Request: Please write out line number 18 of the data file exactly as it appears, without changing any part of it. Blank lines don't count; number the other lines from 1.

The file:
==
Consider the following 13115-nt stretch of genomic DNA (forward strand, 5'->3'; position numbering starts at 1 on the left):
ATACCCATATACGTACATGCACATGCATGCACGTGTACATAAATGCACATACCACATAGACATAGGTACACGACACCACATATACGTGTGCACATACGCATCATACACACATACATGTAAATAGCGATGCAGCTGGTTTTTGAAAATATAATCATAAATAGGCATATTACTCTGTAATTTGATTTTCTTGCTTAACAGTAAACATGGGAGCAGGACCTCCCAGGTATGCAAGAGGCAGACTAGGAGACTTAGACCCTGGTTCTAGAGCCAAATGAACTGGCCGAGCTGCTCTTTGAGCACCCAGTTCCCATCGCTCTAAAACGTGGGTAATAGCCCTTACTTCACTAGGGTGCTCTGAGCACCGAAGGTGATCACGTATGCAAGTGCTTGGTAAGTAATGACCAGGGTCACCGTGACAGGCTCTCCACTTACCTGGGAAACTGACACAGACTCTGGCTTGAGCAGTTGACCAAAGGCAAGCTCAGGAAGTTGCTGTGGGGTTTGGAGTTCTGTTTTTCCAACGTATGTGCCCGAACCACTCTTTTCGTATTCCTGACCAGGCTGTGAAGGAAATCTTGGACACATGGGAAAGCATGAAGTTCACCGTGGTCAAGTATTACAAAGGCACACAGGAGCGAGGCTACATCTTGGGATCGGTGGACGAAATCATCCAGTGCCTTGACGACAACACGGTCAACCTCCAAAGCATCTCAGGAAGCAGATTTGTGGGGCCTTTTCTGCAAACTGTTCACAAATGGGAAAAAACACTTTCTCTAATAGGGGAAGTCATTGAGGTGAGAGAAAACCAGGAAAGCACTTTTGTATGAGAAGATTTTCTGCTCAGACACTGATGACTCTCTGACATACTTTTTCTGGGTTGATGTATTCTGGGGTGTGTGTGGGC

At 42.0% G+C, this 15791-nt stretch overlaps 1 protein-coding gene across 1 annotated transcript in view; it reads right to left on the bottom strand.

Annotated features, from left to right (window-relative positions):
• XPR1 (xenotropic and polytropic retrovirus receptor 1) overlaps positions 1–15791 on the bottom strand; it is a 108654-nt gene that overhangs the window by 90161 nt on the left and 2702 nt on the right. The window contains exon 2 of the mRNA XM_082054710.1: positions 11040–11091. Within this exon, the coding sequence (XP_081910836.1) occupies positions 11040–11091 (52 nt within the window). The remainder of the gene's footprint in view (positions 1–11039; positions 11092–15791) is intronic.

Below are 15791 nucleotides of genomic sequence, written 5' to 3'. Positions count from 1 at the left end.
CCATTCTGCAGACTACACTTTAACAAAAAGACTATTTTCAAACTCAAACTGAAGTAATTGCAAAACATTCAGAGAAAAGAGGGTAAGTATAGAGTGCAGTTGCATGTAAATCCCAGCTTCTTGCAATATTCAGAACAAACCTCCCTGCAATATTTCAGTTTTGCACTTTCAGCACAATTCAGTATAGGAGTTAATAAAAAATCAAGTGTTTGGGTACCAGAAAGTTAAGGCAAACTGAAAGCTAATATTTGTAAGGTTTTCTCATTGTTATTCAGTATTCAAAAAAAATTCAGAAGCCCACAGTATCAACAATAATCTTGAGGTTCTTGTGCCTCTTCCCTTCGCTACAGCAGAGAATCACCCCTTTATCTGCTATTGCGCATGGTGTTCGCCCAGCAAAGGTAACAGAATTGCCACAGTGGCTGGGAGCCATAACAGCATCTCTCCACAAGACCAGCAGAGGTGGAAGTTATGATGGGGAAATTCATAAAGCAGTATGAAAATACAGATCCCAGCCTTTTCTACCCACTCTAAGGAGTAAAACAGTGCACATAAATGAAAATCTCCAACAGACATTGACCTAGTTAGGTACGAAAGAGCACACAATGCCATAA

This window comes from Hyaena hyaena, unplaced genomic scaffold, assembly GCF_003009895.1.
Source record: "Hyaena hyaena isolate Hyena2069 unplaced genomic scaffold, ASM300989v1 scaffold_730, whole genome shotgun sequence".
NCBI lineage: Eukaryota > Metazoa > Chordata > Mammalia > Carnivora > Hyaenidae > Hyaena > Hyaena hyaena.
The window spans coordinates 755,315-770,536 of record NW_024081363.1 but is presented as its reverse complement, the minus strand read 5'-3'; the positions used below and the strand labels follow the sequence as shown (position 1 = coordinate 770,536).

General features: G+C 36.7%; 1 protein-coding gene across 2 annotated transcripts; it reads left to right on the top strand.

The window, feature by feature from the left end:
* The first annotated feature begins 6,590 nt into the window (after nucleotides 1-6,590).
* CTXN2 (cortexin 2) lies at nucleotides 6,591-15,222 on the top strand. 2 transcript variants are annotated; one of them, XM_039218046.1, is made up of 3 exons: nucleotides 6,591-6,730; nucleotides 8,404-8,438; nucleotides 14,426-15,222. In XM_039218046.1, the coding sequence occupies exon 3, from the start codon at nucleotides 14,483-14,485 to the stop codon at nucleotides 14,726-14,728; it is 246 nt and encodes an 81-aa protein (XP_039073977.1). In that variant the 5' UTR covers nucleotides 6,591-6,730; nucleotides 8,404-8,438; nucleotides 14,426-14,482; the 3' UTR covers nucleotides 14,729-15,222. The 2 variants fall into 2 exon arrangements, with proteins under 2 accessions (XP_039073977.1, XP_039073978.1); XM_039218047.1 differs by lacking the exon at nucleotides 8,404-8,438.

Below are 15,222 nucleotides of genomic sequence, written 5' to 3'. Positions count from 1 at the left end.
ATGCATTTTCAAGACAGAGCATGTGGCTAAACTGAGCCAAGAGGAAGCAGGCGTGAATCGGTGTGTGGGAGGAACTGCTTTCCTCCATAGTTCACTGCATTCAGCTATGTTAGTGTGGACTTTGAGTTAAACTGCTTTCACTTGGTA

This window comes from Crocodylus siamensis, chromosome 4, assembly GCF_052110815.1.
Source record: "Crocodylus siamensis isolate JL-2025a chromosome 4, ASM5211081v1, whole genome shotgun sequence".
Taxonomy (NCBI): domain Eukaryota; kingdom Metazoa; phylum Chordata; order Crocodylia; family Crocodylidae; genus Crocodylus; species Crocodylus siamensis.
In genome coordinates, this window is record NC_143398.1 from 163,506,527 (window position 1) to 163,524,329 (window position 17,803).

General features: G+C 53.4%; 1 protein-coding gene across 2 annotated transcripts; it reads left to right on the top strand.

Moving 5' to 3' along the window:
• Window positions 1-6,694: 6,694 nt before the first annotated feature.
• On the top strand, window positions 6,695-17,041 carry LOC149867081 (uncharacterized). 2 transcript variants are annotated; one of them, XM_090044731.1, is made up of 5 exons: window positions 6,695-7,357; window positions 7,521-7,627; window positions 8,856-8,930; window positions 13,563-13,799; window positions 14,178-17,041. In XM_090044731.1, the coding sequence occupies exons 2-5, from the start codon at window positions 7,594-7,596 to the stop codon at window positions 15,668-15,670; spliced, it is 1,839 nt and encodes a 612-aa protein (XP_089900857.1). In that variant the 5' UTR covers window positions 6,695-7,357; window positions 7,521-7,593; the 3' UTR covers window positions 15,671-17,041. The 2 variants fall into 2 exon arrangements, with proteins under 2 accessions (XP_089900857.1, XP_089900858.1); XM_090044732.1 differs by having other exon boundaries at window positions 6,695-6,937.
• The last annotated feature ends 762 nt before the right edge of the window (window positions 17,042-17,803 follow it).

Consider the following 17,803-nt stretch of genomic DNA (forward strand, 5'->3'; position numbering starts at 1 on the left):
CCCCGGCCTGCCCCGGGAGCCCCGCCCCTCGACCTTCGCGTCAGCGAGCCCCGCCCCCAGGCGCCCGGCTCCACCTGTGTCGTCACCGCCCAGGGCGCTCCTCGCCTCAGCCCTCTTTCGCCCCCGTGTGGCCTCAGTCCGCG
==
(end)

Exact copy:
This window comes from Crocodylus siamensis, chromosome 4, assembly GCF_052110815.1.